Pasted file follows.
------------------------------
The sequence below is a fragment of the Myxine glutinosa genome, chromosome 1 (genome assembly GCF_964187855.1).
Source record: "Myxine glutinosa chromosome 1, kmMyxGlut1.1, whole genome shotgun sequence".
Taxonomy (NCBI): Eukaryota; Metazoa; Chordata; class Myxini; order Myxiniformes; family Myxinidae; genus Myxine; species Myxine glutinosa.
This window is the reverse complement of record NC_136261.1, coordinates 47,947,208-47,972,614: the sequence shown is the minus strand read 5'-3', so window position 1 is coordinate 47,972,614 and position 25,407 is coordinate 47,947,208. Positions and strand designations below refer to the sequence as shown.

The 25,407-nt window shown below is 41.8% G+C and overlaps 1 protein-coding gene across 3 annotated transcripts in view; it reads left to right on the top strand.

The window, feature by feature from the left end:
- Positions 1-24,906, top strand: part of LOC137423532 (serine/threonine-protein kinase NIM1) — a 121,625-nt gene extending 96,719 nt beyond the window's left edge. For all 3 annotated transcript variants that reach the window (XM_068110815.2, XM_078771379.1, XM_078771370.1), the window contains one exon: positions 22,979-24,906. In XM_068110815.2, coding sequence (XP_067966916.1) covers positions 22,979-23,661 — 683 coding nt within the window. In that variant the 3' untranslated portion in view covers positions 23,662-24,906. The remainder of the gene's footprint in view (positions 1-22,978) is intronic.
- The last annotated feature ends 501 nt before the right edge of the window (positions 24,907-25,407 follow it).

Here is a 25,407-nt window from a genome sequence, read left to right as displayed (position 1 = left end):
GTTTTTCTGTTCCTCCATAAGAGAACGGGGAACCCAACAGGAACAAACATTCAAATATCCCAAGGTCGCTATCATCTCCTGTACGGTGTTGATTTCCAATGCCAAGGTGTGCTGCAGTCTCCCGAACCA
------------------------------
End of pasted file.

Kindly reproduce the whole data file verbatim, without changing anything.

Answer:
The sequence below is a fragment of the Myxine glutinosa genome, chromosome 1 (genome assembly GCF_964187855.1).
Source record: "Myxine glutinosa chromosome 1, kmMyxGlut1.1, whole genome shotgun sequence".
Taxonomy (NCBI): Eukaryota; Metazoa; Chordata; class Myxini; order Myxiniformes; family Myxinidae; genus Myxine; species Myxine glutinosa.
This window is the reverse complement of record NC_136261.1, coordinates 47,947,208-47,972,614: the sequence shown is the minus strand read 5'-3', so window position 1 is coordinate 47,972,614 and position 25,407 is coordinate 47,947,208. Positions and strand designations below refer to the sequence as shown.

The 25,407-nt window shown below is 41.8% G+C and overlaps 1 protein-coding gene across 3 annotated transcripts in view; it reads left to right on the top strand.

The window, feature by feature from the left end:
- Positions 1-24,906, top strand: part of LOC137423532 (serine/threonine-protein kinase NIM1) — a 121,625-nt gene extending 96,719 nt beyond the window's left edge. For all 3 annotated transcript variants that reach the window (XM_068110815.2, XM_078771379.1, XM_078771370.1), the window contains one exon: positions 22,979-24,906. In XM_068110815.2, coding sequence (XP_067966916.1) covers positions 22,979-23,661 — 683 coding nt within the window. In that variant the 3' untranslated portion in view covers positions 23,662-24,906. The remainder of the gene's footprint in view (positions 1-22,978) is intronic.
- The last annotated feature ends 501 nt before the right edge of the window (positions 24,907-25,407 follow it).

Here is a 25,407-nt window from a genome sequence, read left to right as displayed (position 1 = left end):
GTTTTTCTGTTCCTCCATAAGAGAACGGGGAACCCAACAGGAACAAACATTCAAATATCCCAAGGTCGCTATCATCTCCTGTACGGTGTTGATTTCCAATGCCAAGGTGTGCTGCAGTCTCCCGAACCA